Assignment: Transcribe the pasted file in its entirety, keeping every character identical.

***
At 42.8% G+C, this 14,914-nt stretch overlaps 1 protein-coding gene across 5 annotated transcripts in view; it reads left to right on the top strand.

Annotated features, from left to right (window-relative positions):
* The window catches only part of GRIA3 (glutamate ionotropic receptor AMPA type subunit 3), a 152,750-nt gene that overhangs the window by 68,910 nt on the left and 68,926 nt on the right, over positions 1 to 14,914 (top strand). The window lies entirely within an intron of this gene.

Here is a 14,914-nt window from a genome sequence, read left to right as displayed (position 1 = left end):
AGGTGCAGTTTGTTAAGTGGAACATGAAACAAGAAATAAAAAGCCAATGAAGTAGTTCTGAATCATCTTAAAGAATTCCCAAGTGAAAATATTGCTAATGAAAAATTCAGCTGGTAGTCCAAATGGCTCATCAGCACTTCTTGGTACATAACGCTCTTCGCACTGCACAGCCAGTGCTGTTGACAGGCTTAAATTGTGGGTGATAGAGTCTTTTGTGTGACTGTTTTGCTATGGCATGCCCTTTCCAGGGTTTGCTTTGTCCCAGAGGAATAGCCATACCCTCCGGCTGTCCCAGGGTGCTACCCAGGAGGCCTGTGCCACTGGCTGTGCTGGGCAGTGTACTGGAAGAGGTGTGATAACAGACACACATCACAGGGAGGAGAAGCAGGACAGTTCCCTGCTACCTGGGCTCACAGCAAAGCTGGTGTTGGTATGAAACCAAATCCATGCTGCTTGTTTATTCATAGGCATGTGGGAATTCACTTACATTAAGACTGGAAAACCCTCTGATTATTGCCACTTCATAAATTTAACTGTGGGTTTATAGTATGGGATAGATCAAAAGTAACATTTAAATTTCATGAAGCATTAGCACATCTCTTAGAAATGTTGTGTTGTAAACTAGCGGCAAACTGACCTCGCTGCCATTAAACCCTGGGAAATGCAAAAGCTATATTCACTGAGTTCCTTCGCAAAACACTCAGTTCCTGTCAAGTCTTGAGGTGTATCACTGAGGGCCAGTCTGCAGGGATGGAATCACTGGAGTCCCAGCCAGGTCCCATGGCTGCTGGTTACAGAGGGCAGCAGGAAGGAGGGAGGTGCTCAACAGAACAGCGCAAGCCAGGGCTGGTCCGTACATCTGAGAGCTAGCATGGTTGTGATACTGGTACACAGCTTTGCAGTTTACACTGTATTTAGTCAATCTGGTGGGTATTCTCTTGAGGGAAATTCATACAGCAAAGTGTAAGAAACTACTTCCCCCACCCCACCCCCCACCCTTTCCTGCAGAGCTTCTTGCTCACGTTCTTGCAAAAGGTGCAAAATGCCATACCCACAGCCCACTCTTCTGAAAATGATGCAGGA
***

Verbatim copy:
At 42.8% G+C, this 14,914-nt stretch overlaps 1 protein-coding gene across 5 annotated transcripts in view; it reads left to right on the top strand.

Annotated features, from left to right (window-relative positions):
* The window catches only part of GRIA3 (glutamate ionotropic receptor AMPA type subunit 3), a 152,750-nt gene that overhangs the window by 68,910 nt on the left and 68,926 nt on the right, over positions 1 to 14,914 (top strand). The window lies entirely within an intron of this gene.

Here is a 14,914-nt window from a genome sequence, read left to right as displayed (position 1 = left end):
AGGTGCAGTTTGTTAAGTGGAACATGAAACAAGAAATAAAAAGCCAATGAAGTAGTTCTGAATCATCTTAAAGAATTCCCAAGTGAAAATATTGCTAATGAAAAATTCAGCTGGTAGTCCAAATGGCTCATCAGCACTTCTTGGTACATAACGCTCTTCGCACTGCACAGCCAGTGCTGTTGACAGGCTTAAATTGTGGGTGATAGAGTCTTTTGTGTGACTGTTTTGCTATGGCATGCCCTTTCCAGGGTTTGCTTTGTCCCAGAGGAATAGCCATACCCTCCGGCTGTCCCAGGGTGCTACCCAGGAGGCCTGTGCCACTGGCTGTGCTGGGCAGTGTACTGGAAGAGGTGTGATAACAGACACACATCACAGGGAGGAGAAGCAGGACAGTTCCCTGCTACCTGGGCTCACAGCAAAGCTGGTGTTGGTATGAAACCAAATCCATGCTGCTTGTTTATTCATAGGCATGTGGGAATTCACTTACATTAAGACTGGAAAACCCTCTGATTATTGCCACTTCATAAATTTAACTGTGGGTTTATAGTATGGGATAGATCAAAAGTAACATTTAAATTTCATGAAGCATTAGCACATCTCTTAGAAATGTTGTGTTGTAAACTAGCGGCAAACTGACCTCGCTGCCATTAAACCCTGGGAAATGCAAAAGCTATATTCACTGAGTTCCTTCGCAAAACACTCAGTTCCTGTCAAGTCTTGAGGTGTATCACTGAGGGCCAGTCTGCAGGGATGGAATCACTGGAGTCCCAGCCAGGTCCCATGGCTGCTGGTTACAGAGGGCAGCAGGAAGGAGGGAGGTGCTCAACAGAACAGCGCAAGCCAGGGCTGGTCCGTACATCTGAGAGCTAGCATGGTTGTGATACTGGTACACAGCTTTGCAGTTTACACTGTATTTAGTCAATCTGGTGGGTATTCTCTTGAGGGAAATTCATACAGCAAAGTGTAAGAAACTACTTCCCCCACCCCACCCCCCACCCTTTCCTGCAGAGCTTCTTGCTCACGTTCTTGCAAAAGGTGCAAAATGCCATACCCACAGCCCACTCTTCTGAAAATGATGCAGGA